Ketosis is a natural state the body finds itself in when it is using fat as its main fuel. This occurs when following a very low carb, ketogenic diet , and often during intermittent fasting too.
Ketosis can be beneficial for a number of people but there are certain groups, such as people with type 1 diabetes, that need to be more careful. In these groups, very high ketone levels would lead to diabetic ketoacidosis , a dangerous situation caused by a lack of sufficient insulin.
What is nutritional ketosis?
Ketosis is a state the body goes into if it needs to break down body fat for energy. The state is marked by raised levels of ketones in the blood which can be used by the body as fuel.
Ketones which are not used for fuel are excreted out of the body via the kidneys and the urine.
Is ketosis the same as ketoacidosis?
Nutritional ketosis occurs when there is not enough carbohydrate in the diet to meet the body’s energy requirements. In this situation, the body switches over from burning sugar to burning fat as its main fuel.
Fat, whether from the diet or the body’s stores, is broken down into ketones in the liver. These ketones are an efficient energy source for many organs, particularly the brain.
Everyone has ketones in their blood at very low levels, under normal conditions. When the body enters ketosis, and so switches to burning mostly fat, levels of ketones in the blood increase.
Groups at greater risk of ketoacidosis
Some people are at risk of ketoacidosis.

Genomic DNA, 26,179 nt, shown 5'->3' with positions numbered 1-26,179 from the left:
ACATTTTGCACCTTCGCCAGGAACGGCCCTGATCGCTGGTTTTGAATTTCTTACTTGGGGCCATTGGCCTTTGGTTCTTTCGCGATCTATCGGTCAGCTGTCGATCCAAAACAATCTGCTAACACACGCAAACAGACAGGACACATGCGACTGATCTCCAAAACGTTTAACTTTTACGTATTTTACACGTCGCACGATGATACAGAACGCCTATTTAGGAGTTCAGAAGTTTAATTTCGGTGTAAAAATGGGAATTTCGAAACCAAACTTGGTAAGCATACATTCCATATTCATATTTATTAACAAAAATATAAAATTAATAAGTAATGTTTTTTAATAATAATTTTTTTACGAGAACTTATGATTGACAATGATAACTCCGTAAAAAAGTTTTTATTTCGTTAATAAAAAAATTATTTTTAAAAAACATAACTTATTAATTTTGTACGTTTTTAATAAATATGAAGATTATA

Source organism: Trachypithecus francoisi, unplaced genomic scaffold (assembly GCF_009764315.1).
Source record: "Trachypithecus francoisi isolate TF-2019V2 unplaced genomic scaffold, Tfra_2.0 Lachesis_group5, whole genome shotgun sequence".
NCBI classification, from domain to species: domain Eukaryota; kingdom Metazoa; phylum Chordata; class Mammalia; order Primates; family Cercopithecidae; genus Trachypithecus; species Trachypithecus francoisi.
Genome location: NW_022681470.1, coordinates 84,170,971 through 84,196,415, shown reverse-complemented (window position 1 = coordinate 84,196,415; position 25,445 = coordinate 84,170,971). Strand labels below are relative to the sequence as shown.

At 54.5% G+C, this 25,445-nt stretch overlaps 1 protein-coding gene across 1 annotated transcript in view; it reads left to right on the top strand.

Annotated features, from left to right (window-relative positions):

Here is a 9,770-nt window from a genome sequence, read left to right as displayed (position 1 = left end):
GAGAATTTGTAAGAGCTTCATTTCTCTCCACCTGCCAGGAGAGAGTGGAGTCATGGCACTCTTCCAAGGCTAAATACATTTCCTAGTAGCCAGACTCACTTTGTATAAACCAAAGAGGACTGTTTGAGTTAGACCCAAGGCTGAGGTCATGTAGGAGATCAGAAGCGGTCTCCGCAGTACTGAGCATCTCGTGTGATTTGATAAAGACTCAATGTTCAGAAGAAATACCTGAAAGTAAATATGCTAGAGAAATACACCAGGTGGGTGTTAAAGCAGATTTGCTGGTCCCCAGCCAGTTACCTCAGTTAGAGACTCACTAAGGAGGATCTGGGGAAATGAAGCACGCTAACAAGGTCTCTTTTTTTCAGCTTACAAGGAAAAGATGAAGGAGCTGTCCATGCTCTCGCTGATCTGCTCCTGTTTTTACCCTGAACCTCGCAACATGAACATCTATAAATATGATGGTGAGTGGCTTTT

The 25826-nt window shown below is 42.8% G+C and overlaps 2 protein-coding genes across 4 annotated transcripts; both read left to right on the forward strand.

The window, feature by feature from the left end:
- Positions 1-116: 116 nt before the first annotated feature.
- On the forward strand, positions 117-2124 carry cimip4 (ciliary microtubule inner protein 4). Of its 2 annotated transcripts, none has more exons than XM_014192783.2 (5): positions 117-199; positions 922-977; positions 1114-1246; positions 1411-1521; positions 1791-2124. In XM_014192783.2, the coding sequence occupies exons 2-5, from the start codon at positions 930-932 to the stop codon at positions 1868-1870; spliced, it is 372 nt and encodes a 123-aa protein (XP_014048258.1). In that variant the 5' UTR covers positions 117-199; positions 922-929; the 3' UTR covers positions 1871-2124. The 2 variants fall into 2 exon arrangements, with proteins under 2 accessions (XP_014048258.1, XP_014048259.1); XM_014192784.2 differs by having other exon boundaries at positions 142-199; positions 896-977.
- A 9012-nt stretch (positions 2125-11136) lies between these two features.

Groups at risk of ketoacidosis include, but is not limited to, people with:
- Type 1 diabetes
- Cystic fibrosis-related diabetes
- Type 2 diabetes with very little pancreatic function
It is possible, and can be beneficial, for people in these groups to follow a ketogenic lifestyle. However, it is important that your doctor is aware of your intention before you start.
Your health team can help you with regard to how best to monitor for ketones and prevent ketoacidosis occurring.
Ketosis vs ketoacidosis
Whereas ketosis is an important natural state allowing the body to run on fat for energy, diabetic ketoacidosis (DKA) is a dangerous and potentially fatal condition.
DKA occurs during situations of ‘internal starvation’ mainly in people with type 1 diabetes, when not enough insulin has been administered.
In this case, the body does not have enough insulin to allow blood glucose into cells. The body believes it is starving and so breaks down fat and protein into ketones at an alarming rate, far above what is seen in nutritional ketosis.
In most cases, ketoacidosis develops when there are both high ketone levels and high blood glucose.
Benefits of nutritional ketosis
In most people nutritional ketosis is beneficial.
Regularly achieving nutritional ketosis has been linked with improvements in:
- Weight loss
- Blood glucose control in diabetes
- Overall metabolic health
Research also suggests that nutritional ketosis may have benefits for people with Parkinson’s disease, Alzheimer’s disease and may help to reduce the chance of developing certain forms of cancer.
Ketone levels between 0.5 and 3 mmol/L are considered nutritional ketosis. Ketones are measurable in a number of ways, including blood monitors, breathalysers and urine testing strips. Of these, urine strips are the least effective, as they only measure the ketones that your body is getting rid of, and not the ones it’s using.
The graph below shows the range of blood ketone levels for ketosis and ketoacidosis.
Note that people at risk of ketoacidosis, such as people with type 1 diabetes, should interpret ketone levels in the way laid out by their diabetes health team.
From The Art and Science of Low Carbohydrate Performance by Jeff S Volek, PhD, RD and Stephen D Phinney, MD, PhD. (Page 91)